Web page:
A ship floats across the sea. My view shakes and rocks, as I open my eyes. We’ve arrived in Barcelona on an overnight sleeper train. I sit in bed, watching the Mediterranean, and see the train platforms fleet by, quickly, then slowing, slowing, to a stop. I hop down from my bunk, and open the door without my shirt on. I’m in the train’s hallway, and through the bright light, I see a man on the platform with a briefcase in hand. I shut the door hastily. I turn towards my sleeping roommates and ask, “There isn’t a time change to Barcelona is there?”; I was worried we would miss our stop and go onto another Spanish town further on. They replied, that “no,” there was not a time change. I sat in bed for another hour until an attendant comes by and wakes us all for our soon arrival. We pack our bags and I eat a donut we saved from the night before. I’m try to remain calm, but stress eats slowly at me as the space is tight and we must get off immediately as the train stops.

Picked up by our tour guide outside of the train station, we continue for a tour of Barcelona. Little did I know, it is one of the great cultural centers of the world. It’s a place of art, architecture, and life, with a great contribution being played by the Olympics in 1992. The Olympic village has transformed their water front, tearing down old blocks to make way for new hotels and apartments. The city is divided by the “Diagonal,” a street running diagonally throughout the city. Its beaches are some of the cleanest in Europe for such a large city. It is home to the second most markets and the second most sculptures in the world; runner-up only to Calcutta and Rome. One of the most interesting streets is the “Ramblas,” an approximately 80 foot wide street. It has a side walk, one lane of traffic, one area for food/newspaper stands/a row of trees, a large center pedestrian aisle, and again, food/newspaper, trees, traffic , and a sidewalk. A very successful street indeed. Unlike many of the small streets of most medieval city planning, such a design could easily be incorporated into Evansville, or other Indiana towns, as the streets are plenty wide and would permit such a design. The “Ramblas,” however, is not only successful because of its architecture, but also because of its economic condition; many of the hotels along the streets remain inexpensive for visitors, thus ensuring that the “Ramblas” remains alive and attractive for people in Barcelona.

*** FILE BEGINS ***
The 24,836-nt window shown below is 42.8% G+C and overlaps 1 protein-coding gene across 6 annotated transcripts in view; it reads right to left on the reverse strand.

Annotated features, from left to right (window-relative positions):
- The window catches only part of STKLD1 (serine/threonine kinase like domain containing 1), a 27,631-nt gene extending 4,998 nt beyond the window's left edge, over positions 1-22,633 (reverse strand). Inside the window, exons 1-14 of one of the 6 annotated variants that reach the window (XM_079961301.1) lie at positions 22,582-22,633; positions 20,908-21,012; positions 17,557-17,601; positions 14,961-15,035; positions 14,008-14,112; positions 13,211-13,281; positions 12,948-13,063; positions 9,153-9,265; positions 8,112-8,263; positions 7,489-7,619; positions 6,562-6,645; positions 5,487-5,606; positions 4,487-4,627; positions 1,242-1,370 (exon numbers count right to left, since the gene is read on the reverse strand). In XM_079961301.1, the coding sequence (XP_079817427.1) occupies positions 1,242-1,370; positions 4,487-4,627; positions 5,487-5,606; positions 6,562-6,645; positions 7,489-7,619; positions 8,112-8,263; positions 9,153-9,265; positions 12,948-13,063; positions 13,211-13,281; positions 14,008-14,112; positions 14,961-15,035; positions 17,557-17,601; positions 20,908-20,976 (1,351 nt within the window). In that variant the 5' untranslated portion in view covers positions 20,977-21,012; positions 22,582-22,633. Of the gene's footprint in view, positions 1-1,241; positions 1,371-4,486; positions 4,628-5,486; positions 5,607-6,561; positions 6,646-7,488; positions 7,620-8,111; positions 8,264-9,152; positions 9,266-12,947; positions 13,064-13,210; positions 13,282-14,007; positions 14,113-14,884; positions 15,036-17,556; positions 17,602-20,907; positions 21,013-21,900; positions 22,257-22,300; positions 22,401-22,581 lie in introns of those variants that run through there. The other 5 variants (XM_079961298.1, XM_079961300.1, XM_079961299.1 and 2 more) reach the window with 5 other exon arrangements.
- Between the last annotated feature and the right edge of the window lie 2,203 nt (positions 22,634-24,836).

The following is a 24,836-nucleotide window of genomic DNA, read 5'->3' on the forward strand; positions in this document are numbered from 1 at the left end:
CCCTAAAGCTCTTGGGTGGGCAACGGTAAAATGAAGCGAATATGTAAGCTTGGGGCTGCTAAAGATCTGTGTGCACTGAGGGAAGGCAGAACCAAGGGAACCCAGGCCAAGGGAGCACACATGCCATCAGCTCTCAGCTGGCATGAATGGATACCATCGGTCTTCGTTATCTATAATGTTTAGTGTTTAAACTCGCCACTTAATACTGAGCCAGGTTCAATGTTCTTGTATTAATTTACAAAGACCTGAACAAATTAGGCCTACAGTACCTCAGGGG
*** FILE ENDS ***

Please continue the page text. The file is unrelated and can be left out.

As we walked through the streets of Barcelona, our tour guide, Joseph, said, “Gaudi is Barcelona. Barcelona is Gaudi.” Antonio Gaudi, architect of Sagrada Familia and Casa Mila, created architecture for Barcelona, giving it a style and identity to the port city. In great contrast, popular architects today create architecture in many different cities and continents; they have unique styles, but these do not necessarily reflect a city or geographic region. In Barcelona, architects often claim themselves as “with Gaudi.” Those that don’t openly say such a thing, a still indeed with Gaudi, as Gaudi is the “architecture of Barcelona” and the two cannot be separated.

We are doing well here! I’m going to check my email and hope my grad school application recommendations are finished. Thanks for following and I’ll keep you posted! I had to buy the internet at the hotel and its approximately four US dollars! Buenos Noches!

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